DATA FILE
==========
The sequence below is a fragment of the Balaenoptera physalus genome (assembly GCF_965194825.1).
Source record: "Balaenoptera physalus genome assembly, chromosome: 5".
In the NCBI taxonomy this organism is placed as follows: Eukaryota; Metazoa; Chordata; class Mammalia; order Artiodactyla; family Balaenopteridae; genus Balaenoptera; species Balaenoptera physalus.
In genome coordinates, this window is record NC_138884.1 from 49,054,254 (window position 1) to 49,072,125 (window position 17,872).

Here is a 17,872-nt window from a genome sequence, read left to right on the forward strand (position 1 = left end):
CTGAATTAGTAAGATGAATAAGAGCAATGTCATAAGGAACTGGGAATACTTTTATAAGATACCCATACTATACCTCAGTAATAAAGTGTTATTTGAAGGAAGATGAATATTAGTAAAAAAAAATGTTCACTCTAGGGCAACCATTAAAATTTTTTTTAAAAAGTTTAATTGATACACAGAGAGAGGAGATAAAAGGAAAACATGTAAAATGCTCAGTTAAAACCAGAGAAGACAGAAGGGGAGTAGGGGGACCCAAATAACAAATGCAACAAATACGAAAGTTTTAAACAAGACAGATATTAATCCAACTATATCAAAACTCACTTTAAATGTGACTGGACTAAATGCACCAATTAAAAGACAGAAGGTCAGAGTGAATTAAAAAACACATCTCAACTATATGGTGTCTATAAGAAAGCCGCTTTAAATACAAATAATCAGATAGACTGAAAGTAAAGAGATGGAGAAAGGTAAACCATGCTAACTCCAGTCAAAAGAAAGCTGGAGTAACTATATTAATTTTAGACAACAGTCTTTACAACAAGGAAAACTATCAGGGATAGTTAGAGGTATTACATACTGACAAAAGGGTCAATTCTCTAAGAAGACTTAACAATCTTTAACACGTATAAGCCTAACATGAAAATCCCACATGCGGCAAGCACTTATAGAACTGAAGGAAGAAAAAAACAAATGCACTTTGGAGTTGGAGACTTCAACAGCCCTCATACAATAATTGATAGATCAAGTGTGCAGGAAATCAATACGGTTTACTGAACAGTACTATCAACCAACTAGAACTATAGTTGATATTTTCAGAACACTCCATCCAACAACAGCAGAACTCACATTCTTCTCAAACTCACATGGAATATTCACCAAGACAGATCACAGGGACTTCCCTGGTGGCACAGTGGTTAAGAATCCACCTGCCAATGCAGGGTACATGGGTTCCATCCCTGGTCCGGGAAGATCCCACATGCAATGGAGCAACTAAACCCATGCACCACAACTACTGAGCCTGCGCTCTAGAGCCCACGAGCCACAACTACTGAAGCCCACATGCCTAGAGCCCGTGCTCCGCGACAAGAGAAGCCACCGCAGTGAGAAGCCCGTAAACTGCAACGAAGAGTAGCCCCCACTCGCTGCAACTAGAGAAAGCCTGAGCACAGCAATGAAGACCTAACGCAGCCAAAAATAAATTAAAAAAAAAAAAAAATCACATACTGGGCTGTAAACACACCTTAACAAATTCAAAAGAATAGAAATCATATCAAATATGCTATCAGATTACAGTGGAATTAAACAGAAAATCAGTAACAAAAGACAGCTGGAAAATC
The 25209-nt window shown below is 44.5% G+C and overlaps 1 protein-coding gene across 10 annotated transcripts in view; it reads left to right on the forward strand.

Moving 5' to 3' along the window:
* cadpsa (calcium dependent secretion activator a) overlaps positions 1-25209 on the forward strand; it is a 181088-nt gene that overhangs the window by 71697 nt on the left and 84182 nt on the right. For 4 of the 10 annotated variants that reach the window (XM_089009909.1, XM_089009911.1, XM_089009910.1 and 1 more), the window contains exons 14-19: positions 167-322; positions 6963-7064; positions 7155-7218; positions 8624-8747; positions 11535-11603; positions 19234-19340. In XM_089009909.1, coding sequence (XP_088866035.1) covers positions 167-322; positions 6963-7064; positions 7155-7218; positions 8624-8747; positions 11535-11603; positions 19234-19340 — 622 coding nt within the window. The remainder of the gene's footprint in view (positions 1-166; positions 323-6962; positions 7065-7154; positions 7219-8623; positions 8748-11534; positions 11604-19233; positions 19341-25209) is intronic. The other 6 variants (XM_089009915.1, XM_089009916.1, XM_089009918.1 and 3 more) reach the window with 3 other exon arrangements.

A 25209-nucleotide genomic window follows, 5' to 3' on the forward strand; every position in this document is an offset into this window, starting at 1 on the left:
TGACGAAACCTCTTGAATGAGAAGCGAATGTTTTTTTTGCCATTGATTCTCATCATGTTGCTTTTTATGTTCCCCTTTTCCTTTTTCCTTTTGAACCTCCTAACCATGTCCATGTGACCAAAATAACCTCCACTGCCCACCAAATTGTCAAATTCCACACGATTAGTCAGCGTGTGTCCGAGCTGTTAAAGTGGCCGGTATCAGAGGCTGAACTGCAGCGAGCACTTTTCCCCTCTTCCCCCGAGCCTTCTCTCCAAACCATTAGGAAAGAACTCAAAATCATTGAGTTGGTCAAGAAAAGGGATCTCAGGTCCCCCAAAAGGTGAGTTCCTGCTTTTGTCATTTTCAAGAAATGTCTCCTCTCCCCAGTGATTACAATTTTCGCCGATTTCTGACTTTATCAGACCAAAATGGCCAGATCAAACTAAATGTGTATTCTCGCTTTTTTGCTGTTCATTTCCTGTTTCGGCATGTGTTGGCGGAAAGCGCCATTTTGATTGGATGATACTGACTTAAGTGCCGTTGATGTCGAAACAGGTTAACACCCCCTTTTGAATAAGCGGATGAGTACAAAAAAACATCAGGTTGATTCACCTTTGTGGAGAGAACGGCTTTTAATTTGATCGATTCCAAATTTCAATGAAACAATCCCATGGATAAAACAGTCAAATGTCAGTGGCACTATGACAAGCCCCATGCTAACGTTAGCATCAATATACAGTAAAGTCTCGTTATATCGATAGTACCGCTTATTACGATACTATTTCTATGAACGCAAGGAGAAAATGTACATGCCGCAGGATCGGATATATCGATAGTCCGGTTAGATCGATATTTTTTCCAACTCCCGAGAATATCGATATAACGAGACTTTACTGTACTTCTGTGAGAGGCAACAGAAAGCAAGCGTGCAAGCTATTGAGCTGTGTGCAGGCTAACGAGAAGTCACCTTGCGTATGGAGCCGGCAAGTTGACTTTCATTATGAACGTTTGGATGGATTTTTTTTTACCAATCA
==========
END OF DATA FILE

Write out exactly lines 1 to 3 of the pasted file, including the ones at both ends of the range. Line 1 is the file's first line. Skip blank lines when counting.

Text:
The sequence below is a fragment of the Balaenoptera physalus genome (assembly GCF_965194825.1).
Source record: "Balaenoptera physalus genome assembly, chromosome: 5".
In the NCBI taxonomy this organism is placed as follows: Eukaryota; Metazoa; Chordata; class Mammalia; order Artiodactyla; family Balaenopteridae; genus Balaenoptera; species Balaenoptera physalus.